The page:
During these difficult times, people the world over are experiencing fear of the unknown, isolation and the illness and death of loved ones. We are all pained by what is taking place during the current public health crisis; certainly, the impact on those with a rare disease diagnosis and their families is particularly acute. I want to take this opportunity to assure you that the Adult Polyglucosan Body Disease Research Foundation is working harder than ever, and we are especially honored and excited to share updates about our recent biomarker conference, stories of the dedication and work of our exceptional research community members, and news of our awareness-building initiatives, one being our private Facebook Group page.
After a decade and a half of volunteering for the Foundation, I recently joined the Board and was elected as co-president of the Foundation. What a great honor. I look forward to serving the Foundation with Emil Weiss, the Foundation’s co-president.
Reflecting on the series of events that led to this moment, I recently found myself thinking about the day I met Gregory, Emil, and Michael Weiss. It was in 2005, in the office of Dr. Edwin Kolodny, then Chief of the Department of Neurology at New York University Medical Center. The Weiss brothers shared with me the fact that they had just launched the Research Foundation to help people like themselves who were struggling with APBD, and to find a cure. Finally, after 20 years of helplessly watching two of my family members endure the ravages of APBD, there was something positive I could do. When they invited me to join their life-changing work, I readily accepted.
Over the last 15 years, we have been truly fortunate as a small, volunteer-led organization to have made significant breakthroughs, including:
- Meaningful proof of concept studies in the US and Israel
- A diagnostic saliva test
- An enzyme assay blood test
- Acceptance into various preconception and general genetic screening panels
- Fibroblast (skin cell) biobank creation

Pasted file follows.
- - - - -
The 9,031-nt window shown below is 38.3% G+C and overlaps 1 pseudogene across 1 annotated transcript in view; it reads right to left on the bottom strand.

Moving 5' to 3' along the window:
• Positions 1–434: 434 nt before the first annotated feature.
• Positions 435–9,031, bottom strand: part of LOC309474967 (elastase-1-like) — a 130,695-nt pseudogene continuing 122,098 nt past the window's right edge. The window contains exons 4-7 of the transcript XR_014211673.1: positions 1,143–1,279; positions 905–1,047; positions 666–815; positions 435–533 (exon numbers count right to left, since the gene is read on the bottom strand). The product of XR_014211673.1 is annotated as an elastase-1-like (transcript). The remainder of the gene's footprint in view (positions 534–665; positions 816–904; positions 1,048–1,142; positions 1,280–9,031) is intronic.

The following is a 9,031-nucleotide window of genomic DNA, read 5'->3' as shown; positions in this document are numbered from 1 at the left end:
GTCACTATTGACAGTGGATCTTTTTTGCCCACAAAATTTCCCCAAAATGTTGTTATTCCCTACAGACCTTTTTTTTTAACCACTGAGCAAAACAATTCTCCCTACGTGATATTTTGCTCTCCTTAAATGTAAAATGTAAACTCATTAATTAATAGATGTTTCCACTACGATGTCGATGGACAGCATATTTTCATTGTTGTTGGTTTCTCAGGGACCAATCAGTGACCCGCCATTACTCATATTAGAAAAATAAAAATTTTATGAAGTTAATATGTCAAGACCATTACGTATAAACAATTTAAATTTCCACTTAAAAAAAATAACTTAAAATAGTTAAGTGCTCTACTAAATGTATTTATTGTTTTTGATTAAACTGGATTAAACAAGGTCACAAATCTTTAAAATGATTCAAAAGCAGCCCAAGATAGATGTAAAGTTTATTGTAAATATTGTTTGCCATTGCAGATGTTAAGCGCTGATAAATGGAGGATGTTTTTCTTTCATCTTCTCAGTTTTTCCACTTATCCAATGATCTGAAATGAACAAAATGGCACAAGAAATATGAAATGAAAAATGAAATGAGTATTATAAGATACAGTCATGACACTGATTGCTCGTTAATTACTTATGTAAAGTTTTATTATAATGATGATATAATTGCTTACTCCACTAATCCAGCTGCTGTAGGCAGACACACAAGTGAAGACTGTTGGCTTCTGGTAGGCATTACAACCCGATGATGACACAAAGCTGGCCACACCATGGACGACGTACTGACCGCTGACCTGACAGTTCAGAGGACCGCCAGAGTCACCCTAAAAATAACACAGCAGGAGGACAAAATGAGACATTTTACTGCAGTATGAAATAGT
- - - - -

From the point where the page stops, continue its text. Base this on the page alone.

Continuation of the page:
- High throughput screening of compounds to slow APBD
- Two APBD patient registries
- Several animal models
- Four preclinical gene therapy projects in progress
Selection as a Rare as One partner by the Chan Zuckerberg Initiative
As an ultra-rare disease patient advocacy group that operates on a shoestring budget, it is extraordinary what we have accomplished – and that is thanks to you. But, as we are all keenly aware, there is so much more work to do, and we quite literally cannot succeed without you, our donors and patients.
To our donors: Please continue the support that led the Chan Zuckerberg Initiative to honor us with a $450,000 grant which is restricted to enhancing and expanding our international network of clinicians, researchers, and allied stakeholders. I should emphasize that we continue to need your help to cover our operating budget and to fund research, as you did with the Million Dollar Bike Ride fundraiser. A special thank you to Harriet Saxe, caregiver and Board member, who, year after year, working with a few dedicated part-time staff and volunteers, makes this event such a resounding success.
To our APBD patients: We need you, with the help of your caregivers, family members and/or friends, to join our registries. We are here to help you with the logistics of this task. Your involvement will help us design surveys so that your voice will be heard. Registries will tell our researchers what is important to you, while at the same time, start to track the natural history of APBD. The FDA has begun to accept properly designed natural history studies as clinical endpoints. Clinical endpoints are mandatory for drug approval. When pharmaceutical companies see that we have an active and engaged community, it is our hope that they will provide the millions of dollars necessary to develop the drugs that you need. We cannot do this without you.
Our Foundation’s other goals are many. We want to ally ourselves with expert care centers to help improve APBD patient care and collect high quality longitudinal data. We want to forge new research collaborations, engage and partner with organizations focused on allied diseases that share our goals, launch new educational outreach programs, and embrace new technologies to build our capacity for engaging with a larger community.
Over the next few months, we will expand upon the stories and initiatives that are mentioned above. We will tell you about new articles that address APBD, such as the prevalence article just published in a peer-reviewed journal. That article, by the way, was spearheaded over the course of two years by volunteer statistician Larry Schwartz (APBD caregiver) who brought together a collaboration of authors from four institutions. The article posits that there are 3400 to 6300 Ashkenazi Jews living with APBD in the US, and that it is possible that 2700 individuals diagnosed with MS actually have APBD. You can imagine the significance of this for APBD, which has only 200 individuals diagnosed worldwide.
In sum, Emil, I, the Foundation’s leadership, both volunteer and medical, and part-time staff look forward to hearing from you and working with you to bring help and hope to our community. Your voice and participation have never been more important!
Please stay safe.
Jeff Levenson, DDS